compensation. The required corrective contribution to replace the missed deferral

opportunity is 50% of the missed deferral or 1.5% of compensation.

If, under the plan, the employer contribution is a match, then the required employer

contribution is 3% of compensation plus earnings (calculated from the date that you

should have made the required contributions through the date of correction). If the

improperly excluded employee made the 3% of compensation salary deferral as

assumed in the prior paragraph, then the employee would have received a matching

contribution equal to 3% of compensation. (Note: Base matching contributions on salary

14

deferral contributions that the employee would have made; not the corrective

contributions made to replace the “missed deferral opportunity.”)

If, under the plan, the employer contribution is a nonelective contribution (i.e., an

employer contribution that does not depend on the salary reduction contributions made

by its employees), then the required employer contribution is 2% of compensation plus

earnings (calculated from the date that required contributions should have been made

through the date of correction).

Example:

Nancy met the eligibility requirements under her employer’s SIMPLE IRA plan but the

employer did not permit her to make salary reduction contributions to the plan. During

the year of exclusion, Nancy made $10,000 in compensation. The terms of the SIMPLE

IRA plan require an employer contribution on behalf of each eligible employee in an

amount equal to the employee’s salary reduction contributions, up to a limit of 3% of the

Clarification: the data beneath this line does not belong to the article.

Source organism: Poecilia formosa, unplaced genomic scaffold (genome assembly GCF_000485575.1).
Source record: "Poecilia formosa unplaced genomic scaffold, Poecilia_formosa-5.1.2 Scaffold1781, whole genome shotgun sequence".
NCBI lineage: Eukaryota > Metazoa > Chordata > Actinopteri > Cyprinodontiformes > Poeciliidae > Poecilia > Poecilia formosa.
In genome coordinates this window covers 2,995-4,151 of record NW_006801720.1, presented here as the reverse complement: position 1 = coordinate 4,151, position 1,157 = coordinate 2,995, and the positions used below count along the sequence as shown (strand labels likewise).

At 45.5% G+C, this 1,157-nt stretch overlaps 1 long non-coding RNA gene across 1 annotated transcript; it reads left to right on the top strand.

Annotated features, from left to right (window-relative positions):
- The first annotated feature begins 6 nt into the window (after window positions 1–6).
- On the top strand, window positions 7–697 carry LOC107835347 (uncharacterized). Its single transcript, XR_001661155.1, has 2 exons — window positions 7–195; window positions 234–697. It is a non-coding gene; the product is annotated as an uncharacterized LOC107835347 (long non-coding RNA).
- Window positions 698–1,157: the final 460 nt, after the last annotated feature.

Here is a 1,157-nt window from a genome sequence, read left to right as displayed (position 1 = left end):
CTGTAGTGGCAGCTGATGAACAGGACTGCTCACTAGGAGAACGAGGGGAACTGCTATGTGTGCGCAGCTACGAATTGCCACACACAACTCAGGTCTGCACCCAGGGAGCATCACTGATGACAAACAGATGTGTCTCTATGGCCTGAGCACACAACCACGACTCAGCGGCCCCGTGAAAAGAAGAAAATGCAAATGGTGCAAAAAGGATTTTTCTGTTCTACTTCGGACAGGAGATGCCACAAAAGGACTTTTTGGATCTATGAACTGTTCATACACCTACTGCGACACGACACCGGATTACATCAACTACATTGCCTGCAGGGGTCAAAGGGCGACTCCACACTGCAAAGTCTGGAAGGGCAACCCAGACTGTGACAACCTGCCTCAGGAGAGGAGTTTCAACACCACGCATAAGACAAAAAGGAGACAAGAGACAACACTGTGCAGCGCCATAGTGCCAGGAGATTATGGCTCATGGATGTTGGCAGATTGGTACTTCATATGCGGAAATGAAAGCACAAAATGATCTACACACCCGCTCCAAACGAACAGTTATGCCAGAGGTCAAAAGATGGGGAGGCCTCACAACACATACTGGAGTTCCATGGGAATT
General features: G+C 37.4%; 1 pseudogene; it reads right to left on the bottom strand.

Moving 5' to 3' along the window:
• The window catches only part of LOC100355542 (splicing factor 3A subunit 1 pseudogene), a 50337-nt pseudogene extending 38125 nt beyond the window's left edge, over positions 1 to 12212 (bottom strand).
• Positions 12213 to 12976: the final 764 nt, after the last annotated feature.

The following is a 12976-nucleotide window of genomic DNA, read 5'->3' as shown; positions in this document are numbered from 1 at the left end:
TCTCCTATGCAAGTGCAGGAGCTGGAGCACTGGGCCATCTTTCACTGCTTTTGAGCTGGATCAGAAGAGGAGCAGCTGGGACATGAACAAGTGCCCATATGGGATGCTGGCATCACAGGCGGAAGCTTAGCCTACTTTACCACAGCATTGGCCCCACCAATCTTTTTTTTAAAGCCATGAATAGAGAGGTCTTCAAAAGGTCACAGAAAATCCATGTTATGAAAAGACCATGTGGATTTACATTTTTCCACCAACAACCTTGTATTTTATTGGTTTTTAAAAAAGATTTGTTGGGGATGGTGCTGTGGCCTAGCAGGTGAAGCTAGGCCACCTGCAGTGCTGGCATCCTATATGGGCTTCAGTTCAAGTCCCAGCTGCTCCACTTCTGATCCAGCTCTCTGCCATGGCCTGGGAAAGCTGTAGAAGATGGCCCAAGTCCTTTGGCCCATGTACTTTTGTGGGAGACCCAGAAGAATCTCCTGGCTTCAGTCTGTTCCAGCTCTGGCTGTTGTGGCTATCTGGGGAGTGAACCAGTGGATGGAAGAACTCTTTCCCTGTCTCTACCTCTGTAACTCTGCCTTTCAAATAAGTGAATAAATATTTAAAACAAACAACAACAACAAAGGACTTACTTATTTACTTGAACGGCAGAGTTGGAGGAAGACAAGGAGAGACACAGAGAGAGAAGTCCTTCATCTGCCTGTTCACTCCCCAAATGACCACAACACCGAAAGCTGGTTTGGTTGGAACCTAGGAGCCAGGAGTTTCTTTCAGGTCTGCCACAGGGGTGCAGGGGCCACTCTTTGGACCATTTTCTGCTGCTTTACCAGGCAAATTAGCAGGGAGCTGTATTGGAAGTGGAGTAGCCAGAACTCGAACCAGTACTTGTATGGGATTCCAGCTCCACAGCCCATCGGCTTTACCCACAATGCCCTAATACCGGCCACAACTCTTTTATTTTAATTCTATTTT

employee’s compensation for the entire calendar year.

The required corrective employer contribution must replace Nancy’s missed opportunity

to make salary reduction contributions and any employer contributions that Nancy would

be entitled to under the terms of the plan.

1) Missed deferral opportunity. Nancy’s missed deferral is 3% times $10,000 or

$300. The required corrective employer contribution to replace Nancy’s missed

deferral opportunity, before adjusting for earnings, is 50% of $300, or $150.

Thus, the required corrective contribution for an employee who the employer

improperly excluded from making elective deferrals to a SIMPLE IRA plan is

equal to 1.5% of compensation (adjusted for earnings).

2) Employer contributions. Under the terms of the plan if Nancy’s missed deferral

was 3% of compensation, then she would have been entitled to an employer

matching contribution equal to 3% of compensation. Thus, to replace the missed

matching contribution, the required corrective employer contribution is 3% times

$10,000, or $300. Adjust the corrective contribution for earnings.

Total corrective employer contribution. The total employer contribution on behalf of

Nancy is equal to the corrective contributions required under 1) above to replace

Nancy’s missed deferral opportunity ($150 adjusted for earnings) and 2) above to

replace the employer contributions that Nancy would have been entitled to under the

terms of the plan if she had made a salary reduction contribution equal to 3% of

compensation ($300 adjusted for earnings).